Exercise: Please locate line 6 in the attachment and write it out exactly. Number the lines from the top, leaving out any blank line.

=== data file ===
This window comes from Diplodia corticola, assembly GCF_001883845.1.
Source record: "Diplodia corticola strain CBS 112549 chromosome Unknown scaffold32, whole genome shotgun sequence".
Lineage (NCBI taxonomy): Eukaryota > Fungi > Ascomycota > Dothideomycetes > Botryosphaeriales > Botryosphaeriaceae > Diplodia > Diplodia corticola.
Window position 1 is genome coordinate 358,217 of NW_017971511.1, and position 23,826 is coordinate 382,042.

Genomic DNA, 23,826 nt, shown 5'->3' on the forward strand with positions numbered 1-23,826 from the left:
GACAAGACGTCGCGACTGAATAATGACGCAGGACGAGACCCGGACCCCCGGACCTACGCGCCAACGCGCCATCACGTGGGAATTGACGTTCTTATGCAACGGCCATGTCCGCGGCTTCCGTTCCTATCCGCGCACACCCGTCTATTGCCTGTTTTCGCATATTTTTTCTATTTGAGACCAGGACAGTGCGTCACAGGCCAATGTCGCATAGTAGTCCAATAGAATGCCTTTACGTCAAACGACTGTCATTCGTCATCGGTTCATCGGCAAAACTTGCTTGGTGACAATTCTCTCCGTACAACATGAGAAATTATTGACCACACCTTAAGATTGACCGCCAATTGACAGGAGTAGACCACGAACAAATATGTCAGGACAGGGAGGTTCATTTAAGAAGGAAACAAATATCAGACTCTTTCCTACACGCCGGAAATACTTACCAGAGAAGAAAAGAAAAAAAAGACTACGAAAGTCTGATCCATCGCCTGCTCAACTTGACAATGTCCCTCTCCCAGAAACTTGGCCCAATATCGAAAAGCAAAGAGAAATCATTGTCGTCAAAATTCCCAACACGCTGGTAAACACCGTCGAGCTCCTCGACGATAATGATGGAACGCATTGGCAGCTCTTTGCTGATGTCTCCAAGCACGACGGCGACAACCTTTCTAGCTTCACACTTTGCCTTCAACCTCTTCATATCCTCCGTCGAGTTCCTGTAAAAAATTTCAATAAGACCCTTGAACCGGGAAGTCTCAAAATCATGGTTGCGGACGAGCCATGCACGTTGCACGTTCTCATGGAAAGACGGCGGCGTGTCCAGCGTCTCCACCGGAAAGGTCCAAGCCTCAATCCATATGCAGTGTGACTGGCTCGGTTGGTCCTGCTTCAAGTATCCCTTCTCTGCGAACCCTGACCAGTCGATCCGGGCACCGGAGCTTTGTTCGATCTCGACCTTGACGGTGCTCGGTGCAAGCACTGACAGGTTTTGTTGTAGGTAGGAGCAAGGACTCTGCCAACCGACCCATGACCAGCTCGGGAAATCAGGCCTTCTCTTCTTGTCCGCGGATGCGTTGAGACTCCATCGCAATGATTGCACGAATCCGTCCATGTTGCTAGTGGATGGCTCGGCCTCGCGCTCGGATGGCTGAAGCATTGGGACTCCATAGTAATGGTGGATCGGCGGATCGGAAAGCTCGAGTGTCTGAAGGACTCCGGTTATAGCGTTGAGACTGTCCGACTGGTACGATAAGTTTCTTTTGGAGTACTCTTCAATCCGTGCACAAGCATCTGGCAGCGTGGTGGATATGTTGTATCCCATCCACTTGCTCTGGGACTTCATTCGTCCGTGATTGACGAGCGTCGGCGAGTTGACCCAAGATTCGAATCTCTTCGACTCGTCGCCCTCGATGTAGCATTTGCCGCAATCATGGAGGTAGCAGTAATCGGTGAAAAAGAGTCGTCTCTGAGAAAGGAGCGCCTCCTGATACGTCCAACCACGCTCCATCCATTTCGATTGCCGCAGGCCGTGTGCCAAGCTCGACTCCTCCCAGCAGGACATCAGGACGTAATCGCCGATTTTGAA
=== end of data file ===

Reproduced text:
GACAAGACGTCGCGACTGAATAATGACGCAGGACGAGACCCGGACCCCCGGACCTACGCGCCAACGCGCCATCACGTGGGAATTGACGTTCTTATGCAACGGCCATGTCCGCGGCTTCCGTTCCTATCCGCGCACACCCGTCTATTGCCTGTTTTCGCATATTTTTTCTATTTGAGACCAGGACAGTGCGTCACAGGCCAATGTCGCATAGTAGTCCAATAGAATGCCTTTACGTCAAACGACTGTCATTCGTCATCGGTTCATCGGCAAAACTTGCTTGGTGACAATTCTCTCCGTACAACATGAGAAATTATTGACCACACCTTAAGATTGACCGCCAATTGACAGGAGTAGACCACGAACAAATATGTCAGGACAGGGAGGTTCATTTAAGAAGGAAACAAATATCAGACTCTTTCCTACACGCCGGAAATACTTACCAGAGAAGAAAAGAAAAAAAAGACTACGAAAGTCTGATCCATCGCCTGCTCAACTTGACAATGTCCCTCTCCCAGAAACTTGGCCCAATATCGAAAAGCAAAGAGAAATCATTGTCGTCAAAATTCCCAACACGCTGGTAAACACCGTCGAGCTCCTCGACGATAATGATGGAACGCATTGGCAGCTCTTTGCTGATGTCTCCAAGCACGACGGCGACAACCTTTCTAGCTTCACACTTTGCCTTCAACCTCTTCATATCCTCCGTCGAGTTCCTGTAAAAAATTTCAATAAGACCCTTGAACCGGGAAGTCTCAAAATCATGGTTGCGGACGAGCCATGCACGTTGCACGTTCTCATGGAAAGACGGCGGCGTGTCCAGCGTCTCCACCGGAAAGGTCCAAGCCTCAATCCATATGCAGTGTGACTGGCTCGGTTGGTCCTGCTTCAAGTATCCCTTCTCTGCGAACCCTGACCAGTCGATCCGGGCACCGGAGCTTTGTTCGATCTCGACCTTGACGGTGCTCGGTGCAAGCACTGACAGGTTTTGTTGTAGGTAGGAGCAAGGACTCTGCCAACCGACCCATGACCAGCTCGGGAAATCAGGCCTTCTCTTCTTGTCCGCGGATGCGTTGAGACTCCATCGCAATGATTGCACGAATCCGTCCATGTTGCTAGTGGATGGCTCGGCCTCGCGCTCGGATGGCTGAAGCATTGGGACTCCATAGTAATGGTGGATCGGCGGATCGGAAAGCTCGAGTGTCTGAAGGACTCCGGTTATAGCGTTGAGACTGTCCGACTGGTACGATAAGTTTCTTTTGGAGTACTCTTCAATCCGTGCACAAGCATCTGGCAGCGTGGTGGATATGTTGTATCCCATCCACTTGCTCTGGGACTTCATTCGTCCGTGATTGACGAGCGTCGGCGAGTTGACCCAAGATTCGAATCTCTTCGACTCGTCGCCCTCGATGTAGCATTTGCCGCAATCATGGAGGTAGCAGTAATCGGTGAAAAAGAGTCGTCTCTGAGAAAGGAGCGCCTCCTGATACGTCCAACCACGCTCCATCCATTTCGATTGCCGCAGGCCGTGTGCCAAGCTCGACTCCTCCCAGCAGGACATCAGGACGTAATCGCCGATTTTGAA